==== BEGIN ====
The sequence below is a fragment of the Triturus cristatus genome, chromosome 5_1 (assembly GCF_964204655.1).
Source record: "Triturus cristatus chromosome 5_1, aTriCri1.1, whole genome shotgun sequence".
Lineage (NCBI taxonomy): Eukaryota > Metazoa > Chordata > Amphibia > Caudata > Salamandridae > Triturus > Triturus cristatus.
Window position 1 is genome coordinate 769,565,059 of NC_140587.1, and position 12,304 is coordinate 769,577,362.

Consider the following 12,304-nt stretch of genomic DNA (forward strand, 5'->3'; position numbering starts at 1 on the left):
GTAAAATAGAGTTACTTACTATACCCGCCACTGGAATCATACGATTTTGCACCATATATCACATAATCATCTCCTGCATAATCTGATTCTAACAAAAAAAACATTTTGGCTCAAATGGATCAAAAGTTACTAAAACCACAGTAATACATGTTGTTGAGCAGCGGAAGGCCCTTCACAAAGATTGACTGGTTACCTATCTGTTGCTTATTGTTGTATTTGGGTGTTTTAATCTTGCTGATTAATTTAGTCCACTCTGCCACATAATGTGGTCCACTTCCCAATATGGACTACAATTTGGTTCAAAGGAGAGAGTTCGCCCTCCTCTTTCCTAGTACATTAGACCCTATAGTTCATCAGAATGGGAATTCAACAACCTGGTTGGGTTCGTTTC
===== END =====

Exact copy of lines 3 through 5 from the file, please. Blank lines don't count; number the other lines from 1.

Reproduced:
Lineage (NCBI taxonomy): Eukaryota > Metazoa > Chordata > Amphibia > Caudata > Salamandridae > Triturus > Triturus cristatus.
Window position 1 is genome coordinate 769,565,059 of NC_140587.1, and position 12,304 is coordinate 769,577,362.

Consider the following 12,304-nt stretch of genomic DNA (forward strand, 5'->3'; position numbering starts at 1 on the left):